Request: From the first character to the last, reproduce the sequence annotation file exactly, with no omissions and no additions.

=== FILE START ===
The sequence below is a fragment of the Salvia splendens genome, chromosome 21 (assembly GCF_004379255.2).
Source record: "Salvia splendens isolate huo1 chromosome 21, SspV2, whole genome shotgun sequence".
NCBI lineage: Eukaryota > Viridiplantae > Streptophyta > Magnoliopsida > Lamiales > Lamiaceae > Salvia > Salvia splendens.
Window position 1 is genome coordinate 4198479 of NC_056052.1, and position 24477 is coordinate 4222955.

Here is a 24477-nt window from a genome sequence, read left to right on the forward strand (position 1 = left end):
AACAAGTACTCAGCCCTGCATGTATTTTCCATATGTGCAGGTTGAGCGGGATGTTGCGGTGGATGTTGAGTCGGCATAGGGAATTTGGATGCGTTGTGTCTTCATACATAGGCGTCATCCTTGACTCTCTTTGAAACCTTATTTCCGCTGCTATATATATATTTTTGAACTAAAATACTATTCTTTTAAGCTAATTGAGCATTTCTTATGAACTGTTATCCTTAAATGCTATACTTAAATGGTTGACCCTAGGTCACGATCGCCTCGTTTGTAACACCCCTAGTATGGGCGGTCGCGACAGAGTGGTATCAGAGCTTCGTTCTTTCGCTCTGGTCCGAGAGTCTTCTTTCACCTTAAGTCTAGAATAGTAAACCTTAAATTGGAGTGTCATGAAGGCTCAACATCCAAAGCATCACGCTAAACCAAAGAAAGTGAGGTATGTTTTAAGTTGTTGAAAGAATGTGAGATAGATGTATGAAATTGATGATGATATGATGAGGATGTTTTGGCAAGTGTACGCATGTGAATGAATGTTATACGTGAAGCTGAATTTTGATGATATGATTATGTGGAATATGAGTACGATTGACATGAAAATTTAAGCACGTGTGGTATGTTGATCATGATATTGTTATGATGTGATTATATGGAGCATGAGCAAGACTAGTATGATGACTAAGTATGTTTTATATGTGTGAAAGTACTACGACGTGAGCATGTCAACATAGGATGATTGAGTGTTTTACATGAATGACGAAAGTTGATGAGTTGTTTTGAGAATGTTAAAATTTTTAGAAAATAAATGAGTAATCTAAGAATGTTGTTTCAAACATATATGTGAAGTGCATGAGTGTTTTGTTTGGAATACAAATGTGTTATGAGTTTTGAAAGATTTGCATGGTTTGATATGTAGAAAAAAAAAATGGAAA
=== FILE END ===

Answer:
The sequence below is a fragment of the Salvia splendens genome, chromosome 21 (assembly GCF_004379255.2).
Source record: "Salvia splendens isolate huo1 chromosome 21, SspV2, whole genome shotgun sequence".
NCBI lineage: Eukaryota > Viridiplantae > Streptophyta > Magnoliopsida > Lamiales > Lamiaceae > Salvia > Salvia splendens.
Window position 1 is genome coordinate 4198479 of NC_056052.1, and position 24477 is coordinate 4222955.

Here is a 24477-nt window from a genome sequence, read left to right on the forward strand (position 1 = left end):
AACAAGTACTCAGCCCTGCATGTATTTTCCATATGTGCAGGTTGAGCGGGATGTTGCGGTGGATGTTGAGTCGGCATAGGGAATTTGGATGCGTTGTGTCTTCATACATAGGCGTCATCCTTGACTCTCTTTGAAACCTTATTTCCGCTGCTATATATATATTTTTGAACTAAAATACTATTCTTTTAAGCTAATTGAGCATTTCTTATGAACTGTTATCCTTAAATGCTATACTTAAATGGTTGACCCTAGGTCACGATCGCCTCGTTTGTAACACCCCTAGTATGGGCGGTCGCGACAGAGTGGTATCAGAGCTTCGTTCTTTCGCTCTGGTCCGAGAGTCTTCTTTCACCTTAAGTCTAGAATAGTAAACCTTAAATTGGAGTGTCATGAAGGCTCAACATCCAAAGCATCACGCTAAACCAAAGAAAGTGAGGTATGTTTTAAGTTGTTGAAAGAATGTGAGATAGATGTATGAAATTGATGATGATATGATGAGGATGTTTTGGCAAGTGTACGCATGTGAATGAATGTTATACGTGAAGCTGAATTTTGATGATATGATTATGTGGAATATGAGTACGATTGACATGAAAATTTAAGCACGTGTGGTATGTTGATCATGATATTGTTATGATGTGATTATATGGAGCATGAGCAAGACTAGTATGATGACTAAGTATGTTTTATATGTGTGAAAGTACTACGACGTGAGCATGTCAACATAGGATGATTGAGTGTTTTACATGAATGACGAAAGTTGATGAGTTGTTTTGAGAATGTTAAAATTTTTAGAAAATAAATGAGTAATCTAAGAATGTTGTTTCAAACATATATGTGAAGTGCATGAGTGTTTTGTTTGGAATACAAATGTGTTATGAGTTTTGAAAGATTTGCATGGTTTGATATGTAGAAAAAAAAAATGGAAA